C. Calculation of mean concentration and standard errors
f or yellow perch larvae in Michigan waters in 1976 . . 154
D. Sample calculation of mean concentrations of pro—
larvae (PROL), early postlarvae (EPL), and late post—
larvae (LPL) in Michigan waters in 1976 158
E. Estimating percent mortality of entrained larvae . . . 160
F. Solutions to first order equations of larval balance
for Michigan and Ohio waters, 1975 and 1976 167
C. Approximate variance of equilibrium population as a
function of reproductive potential and larval survival 180
H. Relationship between age of larvae at entrainment and
reduction of young of year population due to entrainment . 183
V

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FIGURES
Number Pag
I Western Lake Erie inputs and losses of yellow perch larvae . . S
2 Western Lake Erie larval sampling stations in 1975—76 . . . . 6
3 Larval perch concentration in 0 to 6 ft. zone from
Raisin River to Maunlee Bay (1974—1975) 32
4 Larval perch concentration in 0 to 6 ft. zone from
Raisin River to Mauniee Bay (1975) 33
5 Larval perch concentration in 6 to 12 ft. zone from
Raisin River to Mawnee Bay (1975) 34
6 Larval perch concentration in 6 to 12 ft. zone from
Raisin River to Huron River (1975) 35
7 Mean larval perch concentration in Michigan waters (1975) . . 36
8 Locations of MSU sampling stations in vicinity of Monroe
Power Plant 38
9 Larval perch concentration in 0 to 6 ft. zone from
Raisin River to Maumee Bay (1976) 39
10 Larval perch concentration in 6 to 12 ft. zone from
Raisin River to Maumee Bay (1976) 40
11 Larval perch concentration in 0 to 6 ft. zone from
Raisin River to Huron River (1976) 41
12 Larval perch concentration in 6 to 12 ft. zone from
Raisin River to Huron River (1976) 42
13 Mean larval perch concentration in Michigan waters (1976) . . 43
14 Mean larval perch concentration in Michigan waters (1976)
by stage of maturation 44
15 Mean larval perch concentration in Ohio waters (1975,
Zones A—E) 46
vi

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Larval perch concentration in 0 to 2 meter zone, Ohio
Area A (1975)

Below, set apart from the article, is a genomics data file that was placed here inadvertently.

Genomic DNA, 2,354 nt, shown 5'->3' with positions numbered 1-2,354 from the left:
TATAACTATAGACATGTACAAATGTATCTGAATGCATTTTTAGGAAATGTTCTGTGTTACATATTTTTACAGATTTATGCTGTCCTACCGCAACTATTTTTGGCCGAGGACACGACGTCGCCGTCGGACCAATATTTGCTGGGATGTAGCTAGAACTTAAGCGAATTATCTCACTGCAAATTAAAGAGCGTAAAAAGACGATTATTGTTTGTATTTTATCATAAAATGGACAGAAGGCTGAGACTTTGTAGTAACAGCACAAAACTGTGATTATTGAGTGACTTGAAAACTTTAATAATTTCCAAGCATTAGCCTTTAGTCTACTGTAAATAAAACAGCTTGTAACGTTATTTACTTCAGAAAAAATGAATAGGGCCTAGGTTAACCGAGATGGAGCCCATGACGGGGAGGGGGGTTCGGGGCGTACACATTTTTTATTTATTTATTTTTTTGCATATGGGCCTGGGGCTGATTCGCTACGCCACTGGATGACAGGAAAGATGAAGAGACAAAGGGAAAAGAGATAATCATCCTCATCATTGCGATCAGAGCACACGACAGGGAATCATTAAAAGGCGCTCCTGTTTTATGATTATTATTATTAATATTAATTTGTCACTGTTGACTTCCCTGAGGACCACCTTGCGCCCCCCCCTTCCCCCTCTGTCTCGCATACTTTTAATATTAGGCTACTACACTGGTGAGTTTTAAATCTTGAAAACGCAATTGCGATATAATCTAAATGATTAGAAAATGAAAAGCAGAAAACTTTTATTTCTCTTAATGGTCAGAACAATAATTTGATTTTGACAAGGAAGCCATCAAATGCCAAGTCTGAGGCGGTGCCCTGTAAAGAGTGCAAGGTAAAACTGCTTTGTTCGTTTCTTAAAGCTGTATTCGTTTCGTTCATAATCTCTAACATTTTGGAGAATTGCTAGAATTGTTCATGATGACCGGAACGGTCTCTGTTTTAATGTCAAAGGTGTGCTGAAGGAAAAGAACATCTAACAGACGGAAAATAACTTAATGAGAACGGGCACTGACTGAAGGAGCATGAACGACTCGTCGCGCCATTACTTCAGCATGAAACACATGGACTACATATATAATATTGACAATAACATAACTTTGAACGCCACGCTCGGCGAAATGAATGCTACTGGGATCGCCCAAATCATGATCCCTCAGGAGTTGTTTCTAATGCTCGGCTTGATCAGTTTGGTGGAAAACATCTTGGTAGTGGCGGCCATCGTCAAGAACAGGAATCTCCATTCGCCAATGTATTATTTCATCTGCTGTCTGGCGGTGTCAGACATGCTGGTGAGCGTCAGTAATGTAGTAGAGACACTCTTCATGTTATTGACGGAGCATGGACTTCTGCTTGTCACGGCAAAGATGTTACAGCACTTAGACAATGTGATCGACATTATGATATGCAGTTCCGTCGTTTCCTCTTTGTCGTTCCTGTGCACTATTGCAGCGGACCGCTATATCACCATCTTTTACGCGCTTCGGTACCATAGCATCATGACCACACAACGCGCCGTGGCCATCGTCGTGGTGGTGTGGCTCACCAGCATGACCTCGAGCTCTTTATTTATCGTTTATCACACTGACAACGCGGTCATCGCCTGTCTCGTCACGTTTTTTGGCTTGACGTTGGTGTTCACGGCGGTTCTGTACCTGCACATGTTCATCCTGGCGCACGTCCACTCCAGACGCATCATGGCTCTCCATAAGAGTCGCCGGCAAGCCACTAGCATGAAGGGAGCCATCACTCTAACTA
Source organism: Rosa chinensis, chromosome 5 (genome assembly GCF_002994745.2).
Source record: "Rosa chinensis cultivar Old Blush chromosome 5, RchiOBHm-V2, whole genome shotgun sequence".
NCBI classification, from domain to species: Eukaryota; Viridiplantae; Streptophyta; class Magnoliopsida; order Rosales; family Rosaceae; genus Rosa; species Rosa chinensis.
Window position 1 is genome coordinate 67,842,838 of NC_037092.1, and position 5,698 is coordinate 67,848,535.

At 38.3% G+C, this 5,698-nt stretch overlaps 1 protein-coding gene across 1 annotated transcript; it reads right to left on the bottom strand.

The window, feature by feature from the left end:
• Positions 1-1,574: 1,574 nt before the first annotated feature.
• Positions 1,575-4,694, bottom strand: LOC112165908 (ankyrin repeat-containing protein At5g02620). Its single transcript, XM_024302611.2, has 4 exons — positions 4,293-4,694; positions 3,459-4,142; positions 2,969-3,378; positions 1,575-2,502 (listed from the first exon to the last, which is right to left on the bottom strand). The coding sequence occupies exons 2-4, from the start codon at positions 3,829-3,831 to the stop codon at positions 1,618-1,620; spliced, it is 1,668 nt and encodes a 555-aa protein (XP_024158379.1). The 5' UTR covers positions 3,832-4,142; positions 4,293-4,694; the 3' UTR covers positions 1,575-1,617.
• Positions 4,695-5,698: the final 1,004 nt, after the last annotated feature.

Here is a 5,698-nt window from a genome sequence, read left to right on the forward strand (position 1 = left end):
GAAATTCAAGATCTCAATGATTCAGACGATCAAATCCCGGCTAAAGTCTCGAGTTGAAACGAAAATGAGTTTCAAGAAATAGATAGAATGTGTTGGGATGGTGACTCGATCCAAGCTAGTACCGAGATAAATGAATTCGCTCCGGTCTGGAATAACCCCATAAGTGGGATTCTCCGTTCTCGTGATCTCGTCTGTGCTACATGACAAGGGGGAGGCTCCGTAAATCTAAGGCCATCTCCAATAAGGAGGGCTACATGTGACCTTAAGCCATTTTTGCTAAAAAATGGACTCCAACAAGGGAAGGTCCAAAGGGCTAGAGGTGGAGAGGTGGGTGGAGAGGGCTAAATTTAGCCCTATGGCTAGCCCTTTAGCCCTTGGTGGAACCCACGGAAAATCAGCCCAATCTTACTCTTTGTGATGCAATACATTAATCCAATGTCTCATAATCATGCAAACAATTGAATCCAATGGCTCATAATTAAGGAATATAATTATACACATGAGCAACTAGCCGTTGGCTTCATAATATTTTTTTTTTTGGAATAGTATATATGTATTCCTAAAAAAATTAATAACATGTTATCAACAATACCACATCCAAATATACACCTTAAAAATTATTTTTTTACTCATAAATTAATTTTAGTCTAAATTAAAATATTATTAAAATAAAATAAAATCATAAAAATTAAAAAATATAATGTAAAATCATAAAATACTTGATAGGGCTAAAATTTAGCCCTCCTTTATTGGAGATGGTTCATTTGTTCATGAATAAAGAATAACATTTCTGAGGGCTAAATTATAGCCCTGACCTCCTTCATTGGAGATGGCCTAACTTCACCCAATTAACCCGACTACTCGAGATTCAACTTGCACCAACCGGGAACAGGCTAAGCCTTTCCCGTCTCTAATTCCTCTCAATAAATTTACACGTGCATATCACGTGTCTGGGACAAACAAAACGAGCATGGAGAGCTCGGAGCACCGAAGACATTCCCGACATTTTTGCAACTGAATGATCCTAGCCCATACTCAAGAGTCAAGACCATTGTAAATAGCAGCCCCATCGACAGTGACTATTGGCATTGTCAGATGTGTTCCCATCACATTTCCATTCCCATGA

Larval perch concentration in 2 to 4 meter zone, Ohio
Area A (1975)
Larval perch concentration in 0 to 2 meter zone, Ohio
Area C (1975)
Larval perch concentration in 2 to 4 meter zone, Ohio
Area C (1975)
Larval perch concentration in 0 to 2 meter zone, Ohio
Area D (1975)
Larval perch concentrations in 2 to 4 meter zone, Ohio
Area D (1975)
Larval perch concentration in 0 to 2 meter zone, Maumee
Bay (1976)
Larval perch concentration in 0 to 2 meter zone, Ohio
Area A (1976)
Larval perch concentration in 2 to 4 meter zone, Ohio
Area A (1976)
Larval perch concentration in 0 to 2 meter zone, Ohio
Area C (1976)
Larval perch concentration in 2 to 4 meter zone, Ohio
Area C (1976)
Larval perch concentration in 0 to 2 meter zone, Ohio
Area D (1976)
Larval perch concentration in 2 to 4 meter zone, Ohio
Area D (1976)
Daily cooling water pumping rate at Edison Plant
Monroe, Michigan (May to July, 1975—76)
Larval perch concentration in vicinity of Monroe Plant
cooling water intake
vii
Number
Page
16
Mean larval
perch
concentration
in
Ohio
waters
(1976,
Zones A—E)
47
17
Larval perch
concentration in 0
to
2 meter
zone,
Maumee
Bay (1975)
18
19
20
21
22
23
24
25
26
27
28
29
30
31
32
62
• . . . 63
• . • . 64
• • • . 65
66
67
68
• . • • 69
• . . . 70
• . • • 71
• . . • 72
• . . . 73
• • . . 74
• . . . 75
• . . • as
89

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Number Page
33 Larval perch concentrations estimated in Monroe Plant
cooling water (1975) 90
34 Larval perch concentrations estimated in Monroe Plant
cooling water (1976) 91
35 Model prediction error for combinations of mortality
and production parameters (Ohio, 1975) 104
36 Predicted vs. estimated larval perch concentrations for
two production — mortality parameter combinations
(Ohio,1975) 105
37 Model prediction error for combinations of mortality
and production parameters (Michigan, 1975) 106
38 Predicted vs. estimated larval perch concentrations for
two production — mortality parameter combinations
(Michigan, 1975) 107
39 Plausible larval perch production — survival combinations
in Western Basin (1975) 108
40 Model prediction error for combinations of mortality and
production parameters (Ohio, 1976) 109
41 Predicted vs. estimated larval perch concentrations for
two production — mortality parameter combinations
(Ohio,l976) 110
42 Model prediction error for combinations of mortality and